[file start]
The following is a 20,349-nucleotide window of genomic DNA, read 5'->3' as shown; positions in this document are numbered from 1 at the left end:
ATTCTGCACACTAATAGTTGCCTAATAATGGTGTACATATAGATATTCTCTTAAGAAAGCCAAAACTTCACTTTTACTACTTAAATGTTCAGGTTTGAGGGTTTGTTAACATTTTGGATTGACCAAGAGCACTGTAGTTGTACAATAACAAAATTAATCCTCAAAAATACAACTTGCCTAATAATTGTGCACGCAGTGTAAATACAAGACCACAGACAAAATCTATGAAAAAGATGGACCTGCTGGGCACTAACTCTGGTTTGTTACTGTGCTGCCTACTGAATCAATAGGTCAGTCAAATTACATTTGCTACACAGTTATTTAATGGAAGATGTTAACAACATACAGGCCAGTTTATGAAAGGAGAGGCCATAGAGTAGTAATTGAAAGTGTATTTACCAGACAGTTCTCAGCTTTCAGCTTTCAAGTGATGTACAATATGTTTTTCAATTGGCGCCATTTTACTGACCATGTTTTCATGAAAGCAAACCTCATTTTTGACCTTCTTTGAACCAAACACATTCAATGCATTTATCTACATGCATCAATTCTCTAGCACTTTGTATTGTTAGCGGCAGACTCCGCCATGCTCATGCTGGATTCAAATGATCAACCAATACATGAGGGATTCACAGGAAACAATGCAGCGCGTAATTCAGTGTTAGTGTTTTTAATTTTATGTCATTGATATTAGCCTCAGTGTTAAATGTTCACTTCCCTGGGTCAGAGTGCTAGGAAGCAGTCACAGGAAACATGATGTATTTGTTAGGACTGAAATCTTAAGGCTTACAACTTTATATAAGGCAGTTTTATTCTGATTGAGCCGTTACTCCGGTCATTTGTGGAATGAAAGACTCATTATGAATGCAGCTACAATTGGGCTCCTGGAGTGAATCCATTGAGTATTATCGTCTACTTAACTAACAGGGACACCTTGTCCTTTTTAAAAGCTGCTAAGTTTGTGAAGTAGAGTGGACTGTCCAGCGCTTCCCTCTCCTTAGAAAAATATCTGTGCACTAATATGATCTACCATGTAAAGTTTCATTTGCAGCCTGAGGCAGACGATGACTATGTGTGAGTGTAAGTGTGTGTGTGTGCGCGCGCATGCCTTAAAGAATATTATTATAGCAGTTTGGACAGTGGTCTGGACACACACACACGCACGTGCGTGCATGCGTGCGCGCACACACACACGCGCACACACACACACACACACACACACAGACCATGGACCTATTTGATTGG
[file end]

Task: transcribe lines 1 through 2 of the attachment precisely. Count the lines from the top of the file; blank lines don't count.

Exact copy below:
The following is a 20,349-nucleotide window of genomic DNA, read 5'->3' as shown; positions in this document are numbered from 1 at the left end:
ATTCTGCACACTAATAGTTGCCTAATAATGGTGTACATATAGATATTCTCTTAAGAAAGCCAAAACTTCACTTTTACTACTTAAATGTTCAGGTTTGAGGGTTTGTTAACATTTTGGATTGACCAAGAGCACTGTAGTTGTACAATAACAAAATTAATCCTCAAAAATACAACTTGCCTAATAATTGTGCACGCAGTGTAAATACAAGACCACAGACAAAATCTATGAAAAAGATGGACCTGCTGGGCACTAACTCTGGTTTGTTACTGTGCTGCCTACTGAATCAATAGGTCAGTCAAATTACATTTGCTACACAGTTATTTAATGGAAGATGTTAACAACATACAGGCCAGTTTATGAAAGGAGAGGCCATAGAGTAGTAATTGAAAGTGTATTTACCAGACAGTTCTCAGCTTTCAGCTTTCAAGTGATGTACAATATGTTTTTCAATTGGCGCCATTTTACTGACCATGTTTTCATGAAAGCAAACCTCATTTTTGACCTTCTTTGAACCAAACACATTCAATGCATTTATCTACATGCATCAATTCTCTAGCACTTTGTATTGTTAGCGGCAGACTCCGCCATGCTCATGCTGGATTCAAATGATCAACCAATACATGAGGGATTCACAGGAAACAATGCAGCGCGTAATTCAGTGTTAGTGTTTTTAATTTTATGTCATTGATATTAGCCTCAGTGTTAAATGTTCACTTCCCTGGGTCAGAGTGCTAGGAAGCAGTCACAGGAAACATGATGTATTTGTTAGGACTGAAATCTTAAGGCTTACAACTTTATATAAGGCAGTTTTATTCTGATTGAGCCGTTACTCCGGTCATTTGTGGAATGAAAGACTCATTATGAATGCAGCTACAATTGGGCTCCTGGAGTGAATCCATTGAGTATTATCGTCTACTTAACTAACAGGGACACCTTGTCCTTTTTAAAAGCTGCTAAGTTTGTGAAGTAGAGTGGACTGTCCAGCGCTTCCCTCTCCTTAGAAAAATATCTGTGCACTAATATGATCTACCATGTAAAGTTTCATTTGCAGCCTGAGGCAGACGATGACTATGTGTGAGTGTAAGTGTGTGTGTGTGCGCGCGCATGCCTTAAAGAATATTATTATAGCAGTTTGGACAGTGGTCTGGACACACACACACGCACGTGCGTGCATGCGTGCGCGCACACACACACGCGCACACACACACACACACACACACACAGACCATGGACCTATTTGATTGG